Tony Breau finds himself living in the small town where he grew up. He’s been forced into early retirement from his job as a corrections officer at Kingston Penitentiary. A young con, Dwayne Strickland, who Tony knows from prison is also back in town, now arrested and charged in the suspicious death of a teenage girl. The girl who happens to be the granddaughter of Caddy, Tony’s first love – and source of his first broken heart, many years before.
Tony struggles with both sides. A young con who appeals to his sense of justice and the still irresistible Caddy, who turns to Tony for comfort. Neil Archie MacDonald, a foe from Tony’s childhood (and an ex-policeman, suspiciously retired early from the Boston Police Force) barges back into Tony’s life with a vengeance, questionable values and a vigilante frame of mind.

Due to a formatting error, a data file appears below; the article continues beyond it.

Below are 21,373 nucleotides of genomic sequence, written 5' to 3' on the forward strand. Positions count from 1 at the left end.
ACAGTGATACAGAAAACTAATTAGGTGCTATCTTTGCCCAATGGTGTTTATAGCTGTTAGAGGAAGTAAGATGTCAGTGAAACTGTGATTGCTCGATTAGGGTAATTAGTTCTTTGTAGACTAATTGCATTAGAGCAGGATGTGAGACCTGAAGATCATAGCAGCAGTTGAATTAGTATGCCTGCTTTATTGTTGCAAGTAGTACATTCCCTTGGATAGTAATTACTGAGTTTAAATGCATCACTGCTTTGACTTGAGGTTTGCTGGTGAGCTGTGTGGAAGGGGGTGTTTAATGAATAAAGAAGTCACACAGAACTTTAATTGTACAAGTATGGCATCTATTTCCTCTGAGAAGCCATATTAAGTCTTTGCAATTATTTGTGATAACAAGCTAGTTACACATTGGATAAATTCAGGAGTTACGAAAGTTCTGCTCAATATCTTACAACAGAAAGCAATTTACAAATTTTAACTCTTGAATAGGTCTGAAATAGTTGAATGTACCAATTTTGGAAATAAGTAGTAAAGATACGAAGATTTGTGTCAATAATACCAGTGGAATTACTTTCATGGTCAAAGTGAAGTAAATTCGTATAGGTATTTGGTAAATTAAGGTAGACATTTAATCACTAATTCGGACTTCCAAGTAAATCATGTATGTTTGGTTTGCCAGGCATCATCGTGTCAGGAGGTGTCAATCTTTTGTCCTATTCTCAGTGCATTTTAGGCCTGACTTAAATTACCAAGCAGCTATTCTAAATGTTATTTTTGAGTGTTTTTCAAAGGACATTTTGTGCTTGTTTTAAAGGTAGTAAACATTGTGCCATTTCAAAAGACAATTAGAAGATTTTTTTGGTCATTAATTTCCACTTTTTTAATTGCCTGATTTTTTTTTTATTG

Linden MacIntyre once again captures small-town life precisely as it seems, while shedding insight into community life and the often narrow-minded way it operates in the name of law and order, crime and punishment, and justice. And how swiftly we exploit justice in the name of justice itself, when it comes to vengeance.
There are complex relationships and this page-turning novel is filled with revelations and surprises not just for readers but the characters themselves. MacIntyre creates a world where small town community politics and notions of crime, punishment and justice are set in the backdrop of bigger-picture global politics, paralleled with the United States invasion of Iraq in the aftermath of 9/11.
It is said the very best literature is revealing of true human nature, social structures and politics. Linden MacIntyre has succeeded with a thought-provoking, powerful and important story that reflects real life societal ills, inviting readers into a fictional world they may not otherwise want to visit but is actually not all that much different than their own.
by Linden MacIntyre
$32.00, paperback, 432 pp.
Random House of Canada, November 2014